FIG. 9. Cysteine profiles of conditions with high and low supplemental cystine concentrations. Concentrations were obtained by amino acid analysis performed by UPLC; cystine concentrations obtained from UPLC analysis were stoichiometrically converted to cysteine. All conditions used CHO-K1 cells stably expressing the cysteine mutant antibody anti-EDB K183C-K290C and were run in 1 L bench-scale bioreactors with proprietary basal and feed medium. All conditions had similar starting concentrations of cysteine/cystine in the basal media per seed density condition. Conditioned media samples from each condition were analyzed starting on day 0 to obtain a time course of cysteine/cystine depletion throughout the batch.

FIG. 10. Cysteine profiles of conditions with target fractional cysteine limitation ratios. Concentrations were obtained by amino acid analysis performed by UPLC; cystine concentrations obtained from UPLC analysis were converted to cysteine. All conditions used CHO-K1 cells stably expressing the cysteine mutant antibody trastuzumab K183C-K290C and were run in 1 L bench-scale bioreactors with proprietary basal and feed medium. The fractional cysteine limitation ratios were determined by using Equations 1 and 2 as previously described; conditions all had different levels of cystine in their respective media to target the desired fractional cysteine limitation ratio. Conditioned media samples from each condition were analyzed starting on day 4 to obtain a time course of cysteine/cystine depletion throughout the batch.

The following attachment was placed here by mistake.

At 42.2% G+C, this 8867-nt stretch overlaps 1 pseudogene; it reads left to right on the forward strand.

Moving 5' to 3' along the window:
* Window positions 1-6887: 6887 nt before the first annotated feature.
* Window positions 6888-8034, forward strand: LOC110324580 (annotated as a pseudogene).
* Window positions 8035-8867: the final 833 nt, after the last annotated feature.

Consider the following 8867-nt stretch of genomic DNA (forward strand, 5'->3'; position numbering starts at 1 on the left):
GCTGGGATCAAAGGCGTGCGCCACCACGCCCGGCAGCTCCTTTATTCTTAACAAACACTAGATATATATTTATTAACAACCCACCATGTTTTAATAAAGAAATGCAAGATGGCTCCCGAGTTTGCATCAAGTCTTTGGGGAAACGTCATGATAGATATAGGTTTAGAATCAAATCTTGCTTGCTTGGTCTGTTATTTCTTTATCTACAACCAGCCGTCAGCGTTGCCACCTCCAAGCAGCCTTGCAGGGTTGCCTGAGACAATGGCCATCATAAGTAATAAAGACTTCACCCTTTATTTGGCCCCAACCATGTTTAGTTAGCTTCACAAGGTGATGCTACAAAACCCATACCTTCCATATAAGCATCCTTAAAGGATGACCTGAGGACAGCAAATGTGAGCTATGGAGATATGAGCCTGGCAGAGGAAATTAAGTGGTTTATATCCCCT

FIG. 11. Viable cell density and cysteine concentration profiles of high and low peak cell density conditions. High and low peak cell densities were achieved with CHO-K1 cells stably expressing the cysteine mutant antibody trastuzumab K183C-K290C. Both conditions were run 1 L bench-scale bioreactors with proprietary basal and feed medium; although some process parameters differed for the two conditions in order to reach and maintain different peak densities, the cysteine/cystine concentrations were similar in the basal media and identical in the feed media. Panel A shows the viable cell density. Panel B shows the cysteine concentrations during the batch. Conditioned media samples from each condition were analyzed starting on day 0 to obtain a time course of cysteine/cystine depletion throughout the batch. Amino acid analysis was performed by UPLC; cystine concentrations obtained from UPLC analysis were stoichiometrically converted to cysteine

FIG. 12. Crude DAR4 results of DTNB addition to condition media. CHO-K1 cells stably expressing the cysteine mutant antibody trastuzumab K183C-K290C were cultivated in 1 L bioreactors using proprietary basal and feed media. After cultivation in the bioreactor reached a particular time point in the batch duration, the cells were separated from the conditioned medium by centrifugation and 0.2 μm filtration. The conditioned medium was transferred to a separate vessel and dosed with 2 mM DTNB and incubated for various lengths of time. Samples of the different incubation times were ProA purified and conjugated using the TNB conjugation base process (see Example 5), determining the crude DAR4 percentage which is used as a surrogate marker of fully TNB-capped antibodies.